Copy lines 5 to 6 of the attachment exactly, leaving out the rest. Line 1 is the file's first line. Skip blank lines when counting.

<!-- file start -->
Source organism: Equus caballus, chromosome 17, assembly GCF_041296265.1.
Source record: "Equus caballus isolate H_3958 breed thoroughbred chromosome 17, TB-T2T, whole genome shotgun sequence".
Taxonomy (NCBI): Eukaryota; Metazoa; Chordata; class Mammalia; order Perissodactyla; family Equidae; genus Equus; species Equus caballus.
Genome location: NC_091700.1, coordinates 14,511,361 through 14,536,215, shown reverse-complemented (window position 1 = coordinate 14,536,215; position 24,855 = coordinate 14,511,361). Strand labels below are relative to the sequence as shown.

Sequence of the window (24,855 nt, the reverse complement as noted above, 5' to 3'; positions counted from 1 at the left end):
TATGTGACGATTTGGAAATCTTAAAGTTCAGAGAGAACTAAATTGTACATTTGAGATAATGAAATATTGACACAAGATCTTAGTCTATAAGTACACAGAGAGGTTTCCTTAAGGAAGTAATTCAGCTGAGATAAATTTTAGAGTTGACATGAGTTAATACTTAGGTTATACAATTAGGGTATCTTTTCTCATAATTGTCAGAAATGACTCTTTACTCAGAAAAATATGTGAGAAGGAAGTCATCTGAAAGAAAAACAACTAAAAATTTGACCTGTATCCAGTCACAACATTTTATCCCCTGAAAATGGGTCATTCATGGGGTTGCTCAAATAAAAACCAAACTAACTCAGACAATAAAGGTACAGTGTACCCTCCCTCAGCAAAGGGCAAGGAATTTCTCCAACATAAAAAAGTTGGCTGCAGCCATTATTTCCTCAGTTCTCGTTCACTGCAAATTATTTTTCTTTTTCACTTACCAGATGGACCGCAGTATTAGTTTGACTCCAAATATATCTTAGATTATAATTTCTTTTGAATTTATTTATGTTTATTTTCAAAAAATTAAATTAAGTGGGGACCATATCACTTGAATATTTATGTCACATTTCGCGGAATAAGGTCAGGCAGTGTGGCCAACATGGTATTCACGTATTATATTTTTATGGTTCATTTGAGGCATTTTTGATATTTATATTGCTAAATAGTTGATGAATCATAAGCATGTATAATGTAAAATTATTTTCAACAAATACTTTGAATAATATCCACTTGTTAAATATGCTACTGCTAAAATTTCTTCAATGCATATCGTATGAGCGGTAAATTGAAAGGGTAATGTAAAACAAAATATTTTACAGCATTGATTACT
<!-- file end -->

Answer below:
Sequence of the window (24,855 nt, the reverse complement as noted above, 5' to 3'; positions counted from 1 at the left end):
TATGTGACGATTTGGAAATCTTAAAGTTCAGAGAGAACTAAATTGTACATTTGAGATAATGAAATATTGACACAAGATCTTAGTCTATAAGTACACAGAGAGGTTTCCTTAAGGAAGTAATTCAGCTGAGATAAATTTTAGAGTTGACATGAGTTAATACTTAGGTTATACAATTAGGGTATCTTTTCTCATAATTGTCAGAAATGACTCTTTACTCAGAAAAATATGTGAGAAGGAAGTCATCTGAAAGAAAAACAACTAAAAATTTGACCTGTATCCAGTCACAACATTTTATCCCCTGAAAATGGGTCATTCATGGGGTTGCTCAAATAAAAACCAAACTAACTCAGACAATAAAGGTACAGTGTACCCTCCCTCAGCAAAGGGCAAGGAATTTCTCCAACATAAAAAAGTTGGCTGCAGCCATTATTTCCTCAGTTCTCGTTCACTGCAAATTATTTTTCTTTTTCACTTACCAGATGGACCGCAGTATTAGTTTGACTCCAAATATATCTTAGATTATAATTTCTTTTGAATTTATTTATGTTTATTTTCAAAAAATTAAATTAAGTGGGGACCATATCACTTGAATATTTATGTCACATTTCGCGGAATAAGGTCAGGCAGTGTGGCCAACATGGTATTCACGTATTATATTTTTATGGTTCATTTGAGGCATTTTTGATATTTATATTGCTAAATAGTTGATGAATCATAAGCATGTATAATGTAAAATTATTTTCAACAAATACTTTGAATAATATCCACTTGTTAAATATGCTACTGCTAAAATTTCTTCAATGCATATCGTATGAGCGGTAAATTGAAAGGGTAATGTAAAACAAAATATTTTACAGCATTGATTACT